Despite President Donald Trump’s refusal to concede his defeat, Joe Biden will be confirmed as the winner of the presidential election this Tuesday — and again next week and again in early January before he’s finally sworn in.
This Tuesday, December 8, is what is known as the safe harbor deadline. If states have settled their presidential election results by this date, federal law states that those results shall be considered “conclusive” for the purpose of counting electoral votes. That doesn’t quite set the results in stone just yet, as I’ll explain. But overall, nearly every state has certified its results already, with the few remaining ones expected to do so soon.
The next big date is Monday, December 14, when the Electoral College votes. In each state and the District of Columbia, the 538 electors who make up the Electoral College will cast the votes that will technically make Biden the next president. There’s little drama here. The states Biden won have appointed elector slates of Democrats, who are certain to vote for Biden. But it’s the next step in making things official.
Then, on Wednesday, January 6, Congress counts the electoral votes. This is also mainly ceremonial. We’ll know the count in advance because the votes will be public on December 14. The one minor hitch is that a Trump ally in the House plans to challenge that count. But for that challenge to succeed, both the House and the Senate would have to agree to overrule the electoral votes. The Democrat-controlled House obviously wouldn’t go along with this, so the challenge won’t change the outcome.
Two weeks after that, on January 20, Biden will be inaugurated as the next president.
The next week will bring two deadlines
Trump’s floundering effort to overturn the results of the election has had several focuses. He’s (unsuccessfully) tried to prevent key states Biden won from certifying their results. He’s (unsuccessfully) tried to get judges to step in and prevent certifications. And he’s (unsuccessfully) tried to get Republican state legislators in those states to step in and appoint Trump-supporting electors.
Time is about to officially run out on all these fronts.
First, this Tuesday, December 8, is the safe harbor deadline. This is set in federal law, which says that if a state has resolved any “controversy or contest” over the appointment of electors by this day, that resolution is “conclusive, and shall govern in the counting of the electoral votes.”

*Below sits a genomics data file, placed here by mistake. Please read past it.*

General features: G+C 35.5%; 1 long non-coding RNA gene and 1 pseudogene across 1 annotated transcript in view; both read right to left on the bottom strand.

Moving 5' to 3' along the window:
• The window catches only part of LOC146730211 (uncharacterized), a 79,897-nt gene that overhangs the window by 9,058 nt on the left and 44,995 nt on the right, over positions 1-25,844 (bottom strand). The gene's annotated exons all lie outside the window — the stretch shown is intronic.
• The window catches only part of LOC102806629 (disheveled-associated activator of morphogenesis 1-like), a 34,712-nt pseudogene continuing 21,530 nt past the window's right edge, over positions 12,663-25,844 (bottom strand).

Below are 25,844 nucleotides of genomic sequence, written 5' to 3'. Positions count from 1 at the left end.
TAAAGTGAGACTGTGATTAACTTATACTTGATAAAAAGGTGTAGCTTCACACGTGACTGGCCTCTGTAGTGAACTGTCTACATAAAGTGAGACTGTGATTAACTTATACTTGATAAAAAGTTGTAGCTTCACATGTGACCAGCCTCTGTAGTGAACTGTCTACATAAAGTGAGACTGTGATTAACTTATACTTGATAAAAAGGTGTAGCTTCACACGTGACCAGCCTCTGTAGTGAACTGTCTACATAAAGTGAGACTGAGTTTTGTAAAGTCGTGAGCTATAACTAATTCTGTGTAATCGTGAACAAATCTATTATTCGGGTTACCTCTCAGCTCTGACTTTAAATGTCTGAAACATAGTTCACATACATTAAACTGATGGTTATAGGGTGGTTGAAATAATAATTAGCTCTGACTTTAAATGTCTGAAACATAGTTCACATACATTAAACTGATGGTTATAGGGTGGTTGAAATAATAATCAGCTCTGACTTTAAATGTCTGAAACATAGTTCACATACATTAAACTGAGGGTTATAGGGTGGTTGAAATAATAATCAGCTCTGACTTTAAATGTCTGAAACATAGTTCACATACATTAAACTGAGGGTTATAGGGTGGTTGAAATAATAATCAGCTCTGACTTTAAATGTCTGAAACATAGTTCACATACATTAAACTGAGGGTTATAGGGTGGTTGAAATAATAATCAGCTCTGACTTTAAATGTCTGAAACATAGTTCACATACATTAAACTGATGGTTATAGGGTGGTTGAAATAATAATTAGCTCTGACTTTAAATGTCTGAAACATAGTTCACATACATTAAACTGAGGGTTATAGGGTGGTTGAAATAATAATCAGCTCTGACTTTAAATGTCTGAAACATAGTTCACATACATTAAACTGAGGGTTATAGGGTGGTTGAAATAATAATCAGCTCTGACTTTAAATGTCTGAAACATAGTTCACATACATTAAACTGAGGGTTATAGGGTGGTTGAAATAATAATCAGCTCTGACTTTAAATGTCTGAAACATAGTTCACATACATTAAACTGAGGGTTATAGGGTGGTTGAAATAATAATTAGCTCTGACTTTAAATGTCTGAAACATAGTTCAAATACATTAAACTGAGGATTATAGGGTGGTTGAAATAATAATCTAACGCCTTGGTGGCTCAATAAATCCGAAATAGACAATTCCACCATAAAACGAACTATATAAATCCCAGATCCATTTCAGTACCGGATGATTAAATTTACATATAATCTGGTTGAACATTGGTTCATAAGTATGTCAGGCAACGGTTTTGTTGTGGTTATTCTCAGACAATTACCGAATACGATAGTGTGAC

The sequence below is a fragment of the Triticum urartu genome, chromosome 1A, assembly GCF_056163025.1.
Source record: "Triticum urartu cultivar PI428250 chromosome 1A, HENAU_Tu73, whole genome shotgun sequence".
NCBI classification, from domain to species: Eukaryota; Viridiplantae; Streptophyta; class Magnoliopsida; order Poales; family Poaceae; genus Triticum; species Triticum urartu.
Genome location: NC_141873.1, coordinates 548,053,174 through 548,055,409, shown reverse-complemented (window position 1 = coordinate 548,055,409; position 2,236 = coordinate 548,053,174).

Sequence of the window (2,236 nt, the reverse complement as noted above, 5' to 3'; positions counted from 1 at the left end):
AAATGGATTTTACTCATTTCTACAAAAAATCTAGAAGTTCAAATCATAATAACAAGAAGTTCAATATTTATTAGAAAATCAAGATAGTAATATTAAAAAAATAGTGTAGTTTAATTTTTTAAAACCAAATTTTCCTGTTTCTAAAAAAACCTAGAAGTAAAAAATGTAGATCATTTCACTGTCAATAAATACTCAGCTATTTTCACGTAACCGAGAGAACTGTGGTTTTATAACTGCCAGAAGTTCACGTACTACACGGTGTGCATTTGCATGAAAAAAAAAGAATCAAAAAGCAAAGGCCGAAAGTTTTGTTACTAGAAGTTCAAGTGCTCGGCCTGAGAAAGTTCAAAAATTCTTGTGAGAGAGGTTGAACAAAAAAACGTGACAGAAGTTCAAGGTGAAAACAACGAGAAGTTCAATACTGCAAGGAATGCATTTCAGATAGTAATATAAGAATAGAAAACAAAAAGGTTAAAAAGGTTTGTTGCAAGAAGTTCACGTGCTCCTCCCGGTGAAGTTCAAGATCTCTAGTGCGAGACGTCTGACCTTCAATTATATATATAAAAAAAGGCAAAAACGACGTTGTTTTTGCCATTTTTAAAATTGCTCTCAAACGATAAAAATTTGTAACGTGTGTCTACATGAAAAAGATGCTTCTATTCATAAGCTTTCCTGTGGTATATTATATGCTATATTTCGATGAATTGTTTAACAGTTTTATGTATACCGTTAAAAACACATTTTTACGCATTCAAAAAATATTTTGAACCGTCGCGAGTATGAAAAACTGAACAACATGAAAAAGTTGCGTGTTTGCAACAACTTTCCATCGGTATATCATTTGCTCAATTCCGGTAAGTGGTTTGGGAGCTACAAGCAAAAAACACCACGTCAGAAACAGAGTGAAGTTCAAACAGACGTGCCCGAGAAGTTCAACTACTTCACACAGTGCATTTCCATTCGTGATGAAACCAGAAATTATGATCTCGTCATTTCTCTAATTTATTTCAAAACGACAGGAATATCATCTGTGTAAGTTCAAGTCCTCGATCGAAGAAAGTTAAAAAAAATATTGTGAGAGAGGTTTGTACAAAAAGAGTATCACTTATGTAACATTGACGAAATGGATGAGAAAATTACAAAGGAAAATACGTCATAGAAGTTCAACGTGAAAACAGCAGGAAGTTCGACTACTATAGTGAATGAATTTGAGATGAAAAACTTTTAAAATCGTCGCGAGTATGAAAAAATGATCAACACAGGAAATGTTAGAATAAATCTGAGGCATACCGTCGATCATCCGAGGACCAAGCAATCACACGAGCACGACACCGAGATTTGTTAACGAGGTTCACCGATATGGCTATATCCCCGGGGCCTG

However, the safe harbor deadline doesn’t necessarily set the state results in stone. Its main purpose was to prevent results settled in the states from being later overturned by the federal government — to grant the states “safe harbor” from federal interference.
This year in particular, no substantive effort to overturn the results (in Congress, the courts, or state legislatures) has gained steam, so safe harbor probably isn’t necessary. It’s mainly relevant because states themselves have targeted this deadline to try and have their results finalized. And indeed, every state is on track to have its results certified and electors appointed on schedule (though some lawsuits are still pending).
The more consequential approaching date is on Monday, December 14, when the Electoral College actually casts its votes.
Each state, in accordance with the vote results, appoints a slate of people as electors — Biden’s preferred people are appointed in states where Biden won, and Trump’s people are appointed in states where Trump won. Together, those 538 people make up the Electoral College. Their votes — which will be cast separately in each state and the District of Columbia and announced publicly — officially have the power to make the next president.